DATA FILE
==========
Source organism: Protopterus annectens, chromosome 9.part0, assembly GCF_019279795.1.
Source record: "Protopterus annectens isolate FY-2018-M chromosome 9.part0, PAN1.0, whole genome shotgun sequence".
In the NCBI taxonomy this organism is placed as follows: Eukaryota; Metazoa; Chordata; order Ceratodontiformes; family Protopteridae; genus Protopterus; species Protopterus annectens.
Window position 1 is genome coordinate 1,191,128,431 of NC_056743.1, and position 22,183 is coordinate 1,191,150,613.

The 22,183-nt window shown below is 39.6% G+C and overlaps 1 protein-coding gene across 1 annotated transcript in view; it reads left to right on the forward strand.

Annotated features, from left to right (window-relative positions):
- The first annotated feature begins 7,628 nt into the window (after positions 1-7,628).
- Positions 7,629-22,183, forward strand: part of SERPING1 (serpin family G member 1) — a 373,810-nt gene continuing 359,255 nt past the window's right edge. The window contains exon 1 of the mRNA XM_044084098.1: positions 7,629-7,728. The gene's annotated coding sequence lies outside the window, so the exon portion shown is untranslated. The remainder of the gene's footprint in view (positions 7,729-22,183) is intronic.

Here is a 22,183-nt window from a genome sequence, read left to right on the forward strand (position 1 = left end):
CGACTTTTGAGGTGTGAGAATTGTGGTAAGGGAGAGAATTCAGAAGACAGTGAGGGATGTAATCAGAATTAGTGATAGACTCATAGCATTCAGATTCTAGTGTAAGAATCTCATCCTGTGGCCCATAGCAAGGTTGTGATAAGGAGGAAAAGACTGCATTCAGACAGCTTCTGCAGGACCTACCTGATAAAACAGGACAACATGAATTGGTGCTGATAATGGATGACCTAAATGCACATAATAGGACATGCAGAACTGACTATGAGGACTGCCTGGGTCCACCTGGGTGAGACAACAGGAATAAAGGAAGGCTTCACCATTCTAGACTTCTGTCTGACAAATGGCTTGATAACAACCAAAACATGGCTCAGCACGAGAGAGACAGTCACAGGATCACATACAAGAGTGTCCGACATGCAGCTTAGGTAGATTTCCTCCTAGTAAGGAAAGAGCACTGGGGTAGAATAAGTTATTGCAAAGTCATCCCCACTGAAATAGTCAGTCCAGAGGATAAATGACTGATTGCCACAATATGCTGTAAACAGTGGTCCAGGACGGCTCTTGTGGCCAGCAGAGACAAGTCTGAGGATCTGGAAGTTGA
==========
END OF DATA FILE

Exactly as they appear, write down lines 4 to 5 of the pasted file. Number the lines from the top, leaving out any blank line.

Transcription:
Window position 1 is genome coordinate 1,191,128,431 of NC_056743.1, and position 22,183 is coordinate 1,191,150,613.

The 22,183-nt window shown below is 39.6% G+C and overlaps 1 protein-coding gene across 1 annotated transcript in view; it reads left to right on the forward strand.